Adults in the United States who reported feeling discriminated against at work had a higher risk of developing high blood pressure than adults who reported less discrimination at work, according to a new study.
The researchers defined discrimination as “unfair conditions or unpleasant treatment at work because of personal characteristics, particularly race, sex, or age.”
Chronic exposure to discrimination can lead to weakness within the cardiovascular system because of perpetual stress reactions and to higher blood pressure overall, the study says.
High blood pressure damages arteries and makes them less elastic, according to the US Centers for Disease Control and Prevention. This damage decreases the flow of blood and oxygen to the heart and can lead to heart disease. Higher blood pressure means a higher risk of problems like heart attacks and strokes.
For the study, published Wednesday in the Journal of the American Heart Association, the researchers analyzed data from 1,246 people beginning between 2004 and 2006. Each participant said they did not have high blood pressure at the start of the study, and most said they were not smokers and consumed little or no alcohol. They were followed for about eight years, until 2013 and 2014.
Over 93% of the participants were White, and about 52% were women. About a third were younger than 45, a third were between 46 and 55, and a third were over 56.
To assess levels of discrimination, the participants filled out surveys about whether they experienced unfair treatment at work, if they felt more closely watched than others at work, if they often felt ignored at work and if job promotions were given fairly.
The survey also asked how often ethnic, racial or sexual slurs or jokes were said in a work setting.
According to the analysis, 319 of the participants reported developing high blood pressure by the end of the eight years.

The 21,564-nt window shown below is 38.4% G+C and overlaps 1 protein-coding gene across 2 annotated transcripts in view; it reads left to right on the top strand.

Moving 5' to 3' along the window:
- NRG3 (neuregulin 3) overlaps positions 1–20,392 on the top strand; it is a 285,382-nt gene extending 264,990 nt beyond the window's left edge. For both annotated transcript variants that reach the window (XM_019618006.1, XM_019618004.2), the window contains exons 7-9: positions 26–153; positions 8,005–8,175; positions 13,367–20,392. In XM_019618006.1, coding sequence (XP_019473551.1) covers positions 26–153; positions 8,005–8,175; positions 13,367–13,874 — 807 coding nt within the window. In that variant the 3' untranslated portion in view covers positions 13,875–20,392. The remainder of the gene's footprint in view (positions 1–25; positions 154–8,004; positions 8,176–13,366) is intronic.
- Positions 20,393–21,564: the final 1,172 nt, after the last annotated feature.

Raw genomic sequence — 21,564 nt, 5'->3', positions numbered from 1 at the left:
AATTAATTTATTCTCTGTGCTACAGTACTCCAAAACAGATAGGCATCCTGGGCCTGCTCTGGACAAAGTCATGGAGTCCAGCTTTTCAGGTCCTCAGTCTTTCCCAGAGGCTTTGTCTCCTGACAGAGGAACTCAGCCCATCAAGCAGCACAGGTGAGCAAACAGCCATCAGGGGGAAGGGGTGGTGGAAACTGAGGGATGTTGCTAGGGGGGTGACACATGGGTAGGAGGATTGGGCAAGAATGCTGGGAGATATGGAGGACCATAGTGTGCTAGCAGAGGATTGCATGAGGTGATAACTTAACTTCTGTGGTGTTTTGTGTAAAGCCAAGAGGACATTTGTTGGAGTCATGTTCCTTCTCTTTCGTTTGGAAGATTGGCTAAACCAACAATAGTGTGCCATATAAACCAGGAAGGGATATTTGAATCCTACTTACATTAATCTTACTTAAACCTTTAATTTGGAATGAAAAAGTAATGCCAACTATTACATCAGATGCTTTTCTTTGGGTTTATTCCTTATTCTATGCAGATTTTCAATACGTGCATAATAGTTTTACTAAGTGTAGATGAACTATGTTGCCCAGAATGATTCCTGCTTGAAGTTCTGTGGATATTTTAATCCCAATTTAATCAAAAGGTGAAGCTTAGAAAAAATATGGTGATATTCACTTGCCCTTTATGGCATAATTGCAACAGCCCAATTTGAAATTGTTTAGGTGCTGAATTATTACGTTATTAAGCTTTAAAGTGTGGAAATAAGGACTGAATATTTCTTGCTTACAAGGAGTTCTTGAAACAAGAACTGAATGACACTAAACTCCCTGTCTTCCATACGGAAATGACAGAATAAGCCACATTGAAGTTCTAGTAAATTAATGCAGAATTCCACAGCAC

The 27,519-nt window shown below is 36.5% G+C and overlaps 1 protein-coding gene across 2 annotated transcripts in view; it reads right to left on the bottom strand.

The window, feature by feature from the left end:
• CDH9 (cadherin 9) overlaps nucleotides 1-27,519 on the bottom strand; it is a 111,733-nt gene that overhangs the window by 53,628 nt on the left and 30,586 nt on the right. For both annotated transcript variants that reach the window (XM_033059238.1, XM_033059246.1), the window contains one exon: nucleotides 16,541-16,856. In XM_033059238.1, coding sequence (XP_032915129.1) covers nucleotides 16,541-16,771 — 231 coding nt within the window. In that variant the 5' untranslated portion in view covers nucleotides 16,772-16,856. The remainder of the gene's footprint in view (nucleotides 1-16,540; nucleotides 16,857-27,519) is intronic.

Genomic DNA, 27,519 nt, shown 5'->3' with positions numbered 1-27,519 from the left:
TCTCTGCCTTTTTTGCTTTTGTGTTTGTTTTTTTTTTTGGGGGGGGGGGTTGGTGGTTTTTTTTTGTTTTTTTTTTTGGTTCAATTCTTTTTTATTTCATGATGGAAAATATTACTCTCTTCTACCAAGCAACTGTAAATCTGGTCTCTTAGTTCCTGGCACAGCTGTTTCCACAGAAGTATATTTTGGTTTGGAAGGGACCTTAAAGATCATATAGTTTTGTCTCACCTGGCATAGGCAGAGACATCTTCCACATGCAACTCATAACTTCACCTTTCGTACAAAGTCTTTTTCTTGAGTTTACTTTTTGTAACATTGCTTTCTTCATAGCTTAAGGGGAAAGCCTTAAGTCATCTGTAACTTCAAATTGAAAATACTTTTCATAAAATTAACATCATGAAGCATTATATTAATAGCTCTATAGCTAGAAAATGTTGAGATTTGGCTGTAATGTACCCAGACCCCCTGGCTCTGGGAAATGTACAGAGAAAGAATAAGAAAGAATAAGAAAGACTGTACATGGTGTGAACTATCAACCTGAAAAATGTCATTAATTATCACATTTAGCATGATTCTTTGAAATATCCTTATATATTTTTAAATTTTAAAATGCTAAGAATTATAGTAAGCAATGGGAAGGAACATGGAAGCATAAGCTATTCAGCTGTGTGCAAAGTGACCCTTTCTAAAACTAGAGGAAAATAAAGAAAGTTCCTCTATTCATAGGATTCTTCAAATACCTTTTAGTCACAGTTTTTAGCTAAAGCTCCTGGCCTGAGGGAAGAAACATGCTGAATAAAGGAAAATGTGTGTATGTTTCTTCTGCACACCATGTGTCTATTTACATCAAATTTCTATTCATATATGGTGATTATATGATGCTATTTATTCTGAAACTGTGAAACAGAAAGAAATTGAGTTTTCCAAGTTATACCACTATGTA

People who experienced intermediate levels of workplace discrimination at the beginning of the study were 22% more likely than those who reported low levels of workplace discrimination to report high blood pressure after eight years.
Compared with participants who experienced low workplace discrimination at the beginning of the study, people with high levels of workplace discrimination were 54% more likely to report high blood pressure after eight years.
The study’s authors noted possible limitations to the research, including that the majority of participants were White and that the findings were based on self-reported information.
The findings add to research from the American Heart Association that linked specific jobs with poor heart health in women, according to Dr. Eduardo Sanchez, who is the association’s chief medical officer for prevention but was not involved in the new research.
This growing body of evidence could encourage employers to acknowledge that work should be considered an important social determinant of health, Sanchez said. Employers should try to create an anti-discriminatory environment, he said, and people should identify where discrimination could be taking the form of jokes or comments in the workplace.
“If it is happening all of the time and it’s perceived in a certain way, this tells us it can have an effect,” Sanchez said.
Dr. Martha Gulati, director of prevention at the Cedars-Sinai Smidt Heart Institute, said that although cardiologists are beginning to understand discrimination’s effects on heart health, it’s not something that they’ve been trained to ask their patients about.
Gulati, who mostly treats women, said she has been trained to ask her patients about social determinants of health including diet, financial situation or insurance coverage.
“I’ll just be honest, until I read this study, I didn’t think to ask about discrimination at work,” said Gulati, who wasn’t involved with the research.
It could be essential to start asking patients about their work environment and whether they are experiencing discrimination there, she said.
If discrimination in the workplace can be identified early, Gulati said, she’ll be able to tell her patients about the potential health risks.